Writing on CNN, Michael Wolfe has an article entitled ‘New media, new Muslim voices‘
Wolfe discusses the opportunities the American Muslim community now have to discuss, react, and if necessary refute news stories concerning them or their religion.
“Now, perhaps in the nick of time, the Web offers Muslims the chance to blog in their own words, tweet their reactions to a breaking news story or further progress in their own communities by exchanging ideas through online forums.”
“But conversations aren’t one-sided; they involve at least two parties. What does this mean? It means that the opportunity Muslims now have is shared with their neighbors. When a Muslim goes online to blog about why she wears a headscarf, a Christian or Jewish woman who is interested in the topic can ask her questions directly.”
What’s new with this?
I’ve got a couple of problems with Wolfe’s article. Firstly, what he is discussing is the same for every community with Internet access. I don’t see why Muslims need to be treated as a special case, about whom an extensive point needs to be made. Just like millions worldwide, they can blog, surf, email and everything inbetween.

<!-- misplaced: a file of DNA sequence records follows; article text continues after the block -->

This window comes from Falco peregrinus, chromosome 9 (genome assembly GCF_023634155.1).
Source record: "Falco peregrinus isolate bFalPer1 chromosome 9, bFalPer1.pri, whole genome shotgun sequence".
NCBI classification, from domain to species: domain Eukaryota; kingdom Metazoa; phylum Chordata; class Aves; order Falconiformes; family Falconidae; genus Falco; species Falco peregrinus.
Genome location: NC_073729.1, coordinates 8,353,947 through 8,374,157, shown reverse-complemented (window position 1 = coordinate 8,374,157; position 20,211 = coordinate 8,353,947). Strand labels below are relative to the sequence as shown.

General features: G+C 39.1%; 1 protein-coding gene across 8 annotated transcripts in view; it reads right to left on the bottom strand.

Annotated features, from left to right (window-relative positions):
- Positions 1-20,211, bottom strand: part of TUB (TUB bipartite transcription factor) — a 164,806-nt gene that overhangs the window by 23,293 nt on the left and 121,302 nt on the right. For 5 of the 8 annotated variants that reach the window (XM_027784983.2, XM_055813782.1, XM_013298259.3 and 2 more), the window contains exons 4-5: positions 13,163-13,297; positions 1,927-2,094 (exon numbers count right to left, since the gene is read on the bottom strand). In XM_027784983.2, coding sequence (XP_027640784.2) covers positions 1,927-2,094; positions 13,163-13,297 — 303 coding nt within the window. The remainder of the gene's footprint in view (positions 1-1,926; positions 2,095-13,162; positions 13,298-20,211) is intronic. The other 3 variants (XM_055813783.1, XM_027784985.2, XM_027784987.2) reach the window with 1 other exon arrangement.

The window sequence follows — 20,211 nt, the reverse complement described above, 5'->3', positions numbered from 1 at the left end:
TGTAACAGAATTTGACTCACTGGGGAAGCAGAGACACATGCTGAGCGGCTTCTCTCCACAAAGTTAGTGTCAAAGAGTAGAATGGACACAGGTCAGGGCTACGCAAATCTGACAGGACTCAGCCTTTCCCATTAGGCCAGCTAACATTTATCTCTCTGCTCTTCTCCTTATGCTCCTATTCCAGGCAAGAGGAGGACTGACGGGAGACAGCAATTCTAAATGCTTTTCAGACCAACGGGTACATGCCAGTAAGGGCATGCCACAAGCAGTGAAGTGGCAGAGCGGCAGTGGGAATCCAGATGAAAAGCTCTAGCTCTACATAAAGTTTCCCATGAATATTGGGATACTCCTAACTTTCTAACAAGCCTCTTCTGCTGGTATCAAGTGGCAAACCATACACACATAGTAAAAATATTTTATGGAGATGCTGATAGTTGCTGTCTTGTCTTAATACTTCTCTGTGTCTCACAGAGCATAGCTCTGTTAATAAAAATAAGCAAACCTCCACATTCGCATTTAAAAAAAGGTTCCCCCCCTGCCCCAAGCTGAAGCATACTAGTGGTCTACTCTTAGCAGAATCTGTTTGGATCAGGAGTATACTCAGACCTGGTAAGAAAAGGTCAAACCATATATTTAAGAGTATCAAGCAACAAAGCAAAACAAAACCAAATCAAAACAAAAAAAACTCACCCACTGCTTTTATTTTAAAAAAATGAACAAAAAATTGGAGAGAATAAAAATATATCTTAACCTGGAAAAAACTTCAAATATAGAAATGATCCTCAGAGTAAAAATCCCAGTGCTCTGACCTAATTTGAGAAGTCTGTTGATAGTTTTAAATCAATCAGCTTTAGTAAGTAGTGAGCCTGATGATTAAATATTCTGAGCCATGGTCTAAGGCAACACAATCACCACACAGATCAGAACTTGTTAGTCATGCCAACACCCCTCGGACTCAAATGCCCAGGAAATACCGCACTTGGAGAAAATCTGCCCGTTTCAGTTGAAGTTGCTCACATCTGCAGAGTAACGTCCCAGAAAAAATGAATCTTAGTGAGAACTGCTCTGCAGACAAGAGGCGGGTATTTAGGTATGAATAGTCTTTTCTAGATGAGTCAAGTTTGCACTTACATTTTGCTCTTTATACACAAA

I fail to see how, ‘in the nick of time’, the web suddenly allows Muslims to use the same tools as everyone else – as if they haven’t already. In the same way that, across America and the West, Muslims and non-Muslims will be having, and have been having, conversations for decades. These may be as colleagues, as friends, as neighbours and as partners. The Internet has an unparalled impact on our lives, but perhaps not in this part.
The wrong region
Wolfe’s analysis does have resonance, but not in America. The rise in Internet usuage in the Middle East is expodential. Despite firewalls, cenesorship, and often the difficulty of simply getting online, there is a wave of bloggers, activits, citizen journalists and everyday individuals doing just what Wolfe describes – sometimes in English, more often in Arabic or Farsi.
“Sometimes it is geography that separates us, or sometimes we are too shy or embarrassed to ask questions or speak out when face-to-face. The Web makes all of this much easier and unleashes unparalleled potential for humans to communicate directly with the rest of the world.”
By allowing more two-way communication between the ‘east and west’ (for want of a better phrase), between those living in Syria, Egypt, Saudi Arabia, Iran and the English-speaking world, the web is ‘making this easier’. But on a much greater, arguably more significant scale than that which Wolfe describes.